SSMS Drag/Drop Format Options

With the newly released SSMS v17.6 there has been a new Drag/Drop section added to Tools -> Options menu item as shown below:

When both are set to True you’ll get the existing functionality

When both are set to False you will now get:

Notice that the Database Version column will still have brackets as it has a space in the name even though Surround object names with brackets when dragged is set to False.

The 1 Million Dollar Software Giveaway

For a limited time, 1 (one) free AKAWN Monitoring license is being given away to each registered user when using the promo code: 1million

The license does not expire and can be used for either Production or Non-Production monitoring.

If 2 or more licenses are purchased, the free license can be deducted by using the same promo code.

Give the product a try and let us know what you think!

Why use AKAWN Monitoring?

Not everyone will be in a position to use AM for monitoring their SQL Server environment, but the ones that can will benefit from the ever-increasing capabilities i.e. currently you’ll enjoy:

  • Support for all versions from SQL Server 2005 onward

  • Support for all editions of SQL Server

  • The ability to monitor SQL Server on Windows, Linux and Azure SQL Databases

  • Agent-less monitoring with a minuscule CPU/network overhead

  • Schedule checks when you want them to occur and at the frequency you desire

  • Easy check exceptions for expected events

  • Alert and/or page based on alerts

  • Trending of Server and SQL Server performance counters with easy on the eye charts

  • Detailed Active query tracking on a schedule of your choosing with included query plans, locks, waits, connectivity info etc

  • Full, Transaction and Differential backup capabilities

  • Index maintenance and integrity check capabilities

  • 100+ checks, including the mandatory missing indexes, duplicate indexes, top CPU/IO queries, security auditing etc

  • A refreshing environment dashboard for a simple high-level overview of what is occurring in your SQL environment

  • An increasing number of site reports which can be exported to Word/Excel/PDF

  • A monitoring license which never expires

All of this for ~ NZ$1.50 a week, it is almost free, try it now, you can’t go wrong Download Page

Introducing AM v2.0

AKAWN Monitoring (AM) version 2.0 is now ready for download.

Are you tired of fiddling around with PowerShell and TSQL to monitor your environment?

Are you spending more than 1 minute to setup monitoring, alerting, backups, indexing, integrity checks, site reports, performance and query activity trending for a SQL Server instance?

Are you considering monitoring Azure SQL Database and SQL on Linux?

Does it cost you more than $80 in resource effort a year to setup monitoring?

If you answered yes to any of these, it’s worth giving AM a try now Download Page

Identify columns available for extended events

The following query helps identify the columns associated with extended events and the format of the column i.e. int32.

As the data is typically extracted and used on SQL Server, I would have thought it would be more meaningful for Microsoft to actually use the SQL Server types i.e. bigint, nvarchar(MAX), instead we are supplied with a you guess field and it just adds another unnecessary frustration for the DBA / developer.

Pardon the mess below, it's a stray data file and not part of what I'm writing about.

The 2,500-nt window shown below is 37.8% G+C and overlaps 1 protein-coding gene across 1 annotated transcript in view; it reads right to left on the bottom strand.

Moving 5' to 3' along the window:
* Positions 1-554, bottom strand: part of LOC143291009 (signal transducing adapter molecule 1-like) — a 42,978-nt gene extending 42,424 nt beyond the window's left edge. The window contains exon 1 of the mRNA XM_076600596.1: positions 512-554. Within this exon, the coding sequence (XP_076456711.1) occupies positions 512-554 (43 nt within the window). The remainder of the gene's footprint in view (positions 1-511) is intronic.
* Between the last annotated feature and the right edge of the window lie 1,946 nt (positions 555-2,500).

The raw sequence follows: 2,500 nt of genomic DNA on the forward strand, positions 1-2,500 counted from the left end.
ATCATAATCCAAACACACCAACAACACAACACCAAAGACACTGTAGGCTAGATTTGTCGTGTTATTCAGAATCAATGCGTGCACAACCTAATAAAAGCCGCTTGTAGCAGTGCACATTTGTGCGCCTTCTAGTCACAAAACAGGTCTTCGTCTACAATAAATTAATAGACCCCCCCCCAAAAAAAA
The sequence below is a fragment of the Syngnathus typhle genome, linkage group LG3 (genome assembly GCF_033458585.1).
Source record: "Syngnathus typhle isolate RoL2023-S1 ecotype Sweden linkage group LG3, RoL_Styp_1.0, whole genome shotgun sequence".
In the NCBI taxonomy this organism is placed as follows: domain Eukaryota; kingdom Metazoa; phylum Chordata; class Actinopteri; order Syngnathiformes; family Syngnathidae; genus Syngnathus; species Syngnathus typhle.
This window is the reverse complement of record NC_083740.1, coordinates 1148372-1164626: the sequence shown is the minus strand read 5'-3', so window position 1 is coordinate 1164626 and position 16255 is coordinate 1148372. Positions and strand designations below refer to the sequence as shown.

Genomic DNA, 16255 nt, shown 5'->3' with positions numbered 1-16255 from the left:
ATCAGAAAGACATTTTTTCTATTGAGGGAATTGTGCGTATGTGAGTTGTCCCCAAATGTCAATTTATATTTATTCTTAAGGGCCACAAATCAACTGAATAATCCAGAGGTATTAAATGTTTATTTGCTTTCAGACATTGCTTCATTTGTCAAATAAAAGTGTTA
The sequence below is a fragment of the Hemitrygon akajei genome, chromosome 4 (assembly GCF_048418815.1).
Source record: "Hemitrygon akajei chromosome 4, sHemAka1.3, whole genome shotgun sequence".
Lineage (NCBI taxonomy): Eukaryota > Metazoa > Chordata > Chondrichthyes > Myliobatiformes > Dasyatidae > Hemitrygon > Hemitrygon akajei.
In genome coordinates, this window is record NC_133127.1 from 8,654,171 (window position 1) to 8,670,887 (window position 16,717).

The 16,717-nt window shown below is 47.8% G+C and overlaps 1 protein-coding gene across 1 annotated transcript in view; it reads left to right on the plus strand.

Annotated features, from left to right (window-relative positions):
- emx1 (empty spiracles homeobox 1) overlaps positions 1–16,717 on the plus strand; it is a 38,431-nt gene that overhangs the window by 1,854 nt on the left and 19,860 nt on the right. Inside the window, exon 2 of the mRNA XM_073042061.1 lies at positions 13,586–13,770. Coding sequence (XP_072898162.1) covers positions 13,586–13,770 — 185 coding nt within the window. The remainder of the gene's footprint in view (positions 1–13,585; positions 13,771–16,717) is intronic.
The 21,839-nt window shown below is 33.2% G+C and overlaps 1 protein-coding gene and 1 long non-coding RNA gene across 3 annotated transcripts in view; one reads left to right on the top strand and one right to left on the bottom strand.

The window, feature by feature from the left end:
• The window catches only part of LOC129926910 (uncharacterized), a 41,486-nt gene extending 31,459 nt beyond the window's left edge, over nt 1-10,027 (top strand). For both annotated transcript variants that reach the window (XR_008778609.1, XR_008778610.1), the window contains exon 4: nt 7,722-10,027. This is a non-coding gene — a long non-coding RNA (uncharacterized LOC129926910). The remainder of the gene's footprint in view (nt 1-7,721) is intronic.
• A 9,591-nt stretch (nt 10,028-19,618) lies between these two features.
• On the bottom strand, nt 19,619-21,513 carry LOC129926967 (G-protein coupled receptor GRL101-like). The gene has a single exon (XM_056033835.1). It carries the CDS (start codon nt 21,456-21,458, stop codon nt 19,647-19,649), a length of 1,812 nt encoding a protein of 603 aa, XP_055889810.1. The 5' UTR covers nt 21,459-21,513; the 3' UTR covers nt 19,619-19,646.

How secure is Azure SQL Database?

As part of a revamp of AKAWN Monitoring to include Azure SQL Database and Linux support the usual look at available monitoring options is being under taken.
Azure SQL Database is one of the trickier to monitor as it is pretty locked down and xml parsing for session events info can be hellish (one of the reasons the current AKAWN Monitoring is moving away from use of xml storage).
As locked down as it is, there are still ways to look into the inner workings. Just one example of the security things I’ve discovered is:

The above method will show buffer activity for all sessions, which is a big no no and something Microsoft will likely need to look into locking down.
What does it show? Well basically everything i.e. it shows the checks performed, shows when and where backups are going along with the syntax used:
(@DbName nvarchar(36),@BackupStats int,@BufferCount int,@TransferSize int)BACKUP LOG @DbName TO URL = N'' WITH COMPRESSION, INIT, FORMAT, CHECKSUM, STATS = @BackupStats, BUFFERCOUNT = @BufferCount, MAXTRANSFERSIZE = @TransferSize
If you collected info for long periods, who knows what could be revealed.

The above was collected from a standard azure database and not master, although you could just as well use it.
I haven’t seen anyone else mention this, so you’re reading about this first here.

What’s the local time?

SQL Server has a handy view called sys.time_zone_info, but as shown below it’s lacking the local time.

The following is one way to workout the local time:

Or just a specific zone:

Hopefully at some stage Microsoft will look to include the local info by default so this kind of work around is not required, especially as Azure is heavily invested in UTC.

Choosing a SQL Server edition during setup on Linux

You may be wondering how you specify the edition of SQL Server when installing on Linux.
As shown below; when you get to the step sudo /opt/mssql/bin/mssql-conf setup the following edition options are presented to you.

Here option 2 (Developer) was selected and this presented a further set of 3 questions before the setup successfully completes:

      1) Accept the license terms
      2) Choose the language
      3) Confirm the sa password